Why I Like Shiny Knights

I like knights in shining armor.

These days, medieval warriors get a bad rap. Their popularity has really gone down over the last two centuries. But that’s not fair.

Seriously. What maiden wouldn’t welcome a handsome champion with a sword, a shield and a swan?

In most German Romantic operas, the hero gets to be a hero.  He slays dragons, he fights for what’s right, and he lavishes attention on the ladies. It’s kinda nice!

Take the characters of Lohengrin and Elsa.  They could have used some marital counseling.  But their goodness is so refreshing.  Here are 3 things I like about the opera Lohengrin:

1. Virtue is hot

When Elsa first sees a vision of Lohengrin, she’s pretty excited about him.  She can tell that he’s one of the good guys. She sings,

In Lichter Waffen Scheine         In splendid, shining armour
ein Ritter nahte da,                   a knight approached,
so tugendlicher Reine              a man of such pure virtue
ich keinen noch ersah              as I had never seen before

Bad boys just don’t have that same appeal.  They’re a lot of fun in Act I, but then it all goes downhill. Who would choose the philandering Duke of Mantua over a noble knight? (Even Gilda regrets her choice. Sort of.)

2. Charity is cool

Lohengrin, the mysterious knight, shows up on a boat drawn by a swan. His quest is to find Elsa and fight for her innocence.

Have you noticed that international charity projects aren’t cool anymore? It’s considered arrogant and condescending if we want to improve somebody else’s quality of life. Our gifts are deemed culturally inappropriate. We can still send money to starving children, but we’re not allowed to feel good about it. If we do charity, it’s only because we have a hero complex.

As a world traveler, I know that it is essential to respect local cultures, and to honor the dignity of every person I meet.  I know that it is naïve to assume that other people need (or want) my help. I know that it is dangerous to launch a short-term service project that has no sustainable effect. I know that local problems usually have local solutions.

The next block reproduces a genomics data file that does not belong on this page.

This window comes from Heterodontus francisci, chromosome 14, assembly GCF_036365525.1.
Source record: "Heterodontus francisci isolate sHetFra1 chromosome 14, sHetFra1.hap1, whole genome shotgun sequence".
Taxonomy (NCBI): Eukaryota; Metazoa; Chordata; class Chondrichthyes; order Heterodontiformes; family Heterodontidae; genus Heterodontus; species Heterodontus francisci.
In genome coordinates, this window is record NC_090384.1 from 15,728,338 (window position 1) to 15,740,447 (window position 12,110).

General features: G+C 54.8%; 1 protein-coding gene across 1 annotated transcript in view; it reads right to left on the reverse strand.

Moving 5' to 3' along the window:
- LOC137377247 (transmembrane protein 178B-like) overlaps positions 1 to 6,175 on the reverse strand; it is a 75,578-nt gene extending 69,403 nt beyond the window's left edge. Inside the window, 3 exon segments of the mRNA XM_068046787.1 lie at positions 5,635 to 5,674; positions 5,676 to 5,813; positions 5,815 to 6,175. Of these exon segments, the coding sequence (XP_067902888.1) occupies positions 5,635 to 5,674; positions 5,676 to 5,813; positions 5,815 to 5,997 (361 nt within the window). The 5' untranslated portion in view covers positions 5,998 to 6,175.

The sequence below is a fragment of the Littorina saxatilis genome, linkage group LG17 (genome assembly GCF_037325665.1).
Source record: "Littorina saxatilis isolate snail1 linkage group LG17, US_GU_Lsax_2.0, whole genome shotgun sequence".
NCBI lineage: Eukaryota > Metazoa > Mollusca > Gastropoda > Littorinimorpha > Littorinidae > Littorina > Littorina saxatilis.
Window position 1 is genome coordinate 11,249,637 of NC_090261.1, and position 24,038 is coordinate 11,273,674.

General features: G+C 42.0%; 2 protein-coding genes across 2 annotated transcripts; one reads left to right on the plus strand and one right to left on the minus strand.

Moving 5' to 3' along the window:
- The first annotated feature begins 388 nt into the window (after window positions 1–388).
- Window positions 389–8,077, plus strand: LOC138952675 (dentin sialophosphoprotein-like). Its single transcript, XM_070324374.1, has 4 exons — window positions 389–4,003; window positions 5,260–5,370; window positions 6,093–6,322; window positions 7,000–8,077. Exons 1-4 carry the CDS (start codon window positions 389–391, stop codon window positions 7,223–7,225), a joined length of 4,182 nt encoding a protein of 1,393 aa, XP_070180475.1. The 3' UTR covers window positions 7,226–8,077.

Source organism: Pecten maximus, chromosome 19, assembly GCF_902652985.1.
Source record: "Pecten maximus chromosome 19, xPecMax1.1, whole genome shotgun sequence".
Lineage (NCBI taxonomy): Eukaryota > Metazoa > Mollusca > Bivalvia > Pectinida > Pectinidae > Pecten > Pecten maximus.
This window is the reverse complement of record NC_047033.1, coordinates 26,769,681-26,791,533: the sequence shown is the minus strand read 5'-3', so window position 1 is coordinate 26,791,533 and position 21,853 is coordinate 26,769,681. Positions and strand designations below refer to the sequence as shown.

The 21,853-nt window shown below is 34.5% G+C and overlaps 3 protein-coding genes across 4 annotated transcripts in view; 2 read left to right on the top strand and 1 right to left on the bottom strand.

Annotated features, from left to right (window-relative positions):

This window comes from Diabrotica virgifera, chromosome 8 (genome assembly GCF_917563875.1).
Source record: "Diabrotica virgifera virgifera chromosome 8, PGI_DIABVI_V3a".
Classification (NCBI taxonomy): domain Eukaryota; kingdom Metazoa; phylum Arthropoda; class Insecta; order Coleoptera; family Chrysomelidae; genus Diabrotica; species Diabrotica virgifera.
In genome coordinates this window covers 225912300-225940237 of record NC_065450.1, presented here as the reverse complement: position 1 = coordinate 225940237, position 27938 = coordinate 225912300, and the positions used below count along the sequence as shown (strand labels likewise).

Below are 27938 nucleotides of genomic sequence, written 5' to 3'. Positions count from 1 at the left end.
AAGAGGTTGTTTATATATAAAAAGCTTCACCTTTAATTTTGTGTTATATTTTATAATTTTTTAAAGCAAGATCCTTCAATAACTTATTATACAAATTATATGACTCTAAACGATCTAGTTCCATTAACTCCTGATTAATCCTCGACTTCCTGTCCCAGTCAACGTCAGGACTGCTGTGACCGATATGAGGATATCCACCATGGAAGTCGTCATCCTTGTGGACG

But I also know that problems are real. There is genuine suffering in the world. We can’t pretend it’s not there. And we have to do something about it. We need to respect cultural boundaries, but we must not use multiculturalism as an excuse for laziness!

Every charity project has flaws. But is it really better to stay home, hoard your cash and read an e-book?  That’s not the way to change the world. Sometimes, you have to take a risk. Grab your sword, call your swan, and get on that boat.

3. Chivalry is still alive

Lohengrin is kind to Elsa.  He’s not very forthcoming about his own past, but he’s very respectful of hers. He rescues her when she’s in distress.

I once had to be rescued by a lifeguard while swimming off the coast of California. The waves got too big for me. As a novice triathlete, I had made some poor decisions and I’d spent all my energy. I knew that I didn’t have enough strength to make it back to shore, so I waved to someone who did. (No, he wasn’t wearing a suit of armor.)

Getting rescued isn’t such a bad thing.  It doesn’t make me less powerful as a woman.  It means I needed some help. That’s all. We all need help sometimes. And I really appreciate being alive.

Please don’t misunderstand. I’m not suggesting that we return to a tenth-century worldview. Or that women should only date Wagnerian tenors. 

I’m just challenging the idea that there is no value in medieval German legends. Lohengrin is only a story, but it has a compelling message. Heroic stories are very inspiring. The Dark Ages weren’t really that dark.  After all, some of those guys knew how to shine!